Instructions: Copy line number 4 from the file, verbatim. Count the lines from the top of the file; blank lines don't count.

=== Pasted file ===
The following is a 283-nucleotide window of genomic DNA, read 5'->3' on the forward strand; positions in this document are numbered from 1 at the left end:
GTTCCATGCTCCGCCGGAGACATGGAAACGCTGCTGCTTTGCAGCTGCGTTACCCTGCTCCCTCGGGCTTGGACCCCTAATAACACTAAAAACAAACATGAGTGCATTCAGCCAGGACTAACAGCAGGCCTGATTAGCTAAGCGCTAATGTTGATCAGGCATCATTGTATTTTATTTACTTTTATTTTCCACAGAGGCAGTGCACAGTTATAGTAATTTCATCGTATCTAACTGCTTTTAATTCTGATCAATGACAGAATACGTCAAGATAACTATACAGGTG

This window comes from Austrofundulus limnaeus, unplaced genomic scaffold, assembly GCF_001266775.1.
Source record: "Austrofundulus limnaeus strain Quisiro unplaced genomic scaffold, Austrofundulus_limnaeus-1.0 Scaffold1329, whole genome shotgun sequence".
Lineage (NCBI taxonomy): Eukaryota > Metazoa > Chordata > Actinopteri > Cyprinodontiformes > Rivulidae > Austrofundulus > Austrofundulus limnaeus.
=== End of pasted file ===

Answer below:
Source record: "Austrofundulus limnaeus strain Quisiro unplaced genomic scaffold, Austrofundulus_limnaeus-1.0 Scaffold1329, whole genome shotgun sequence".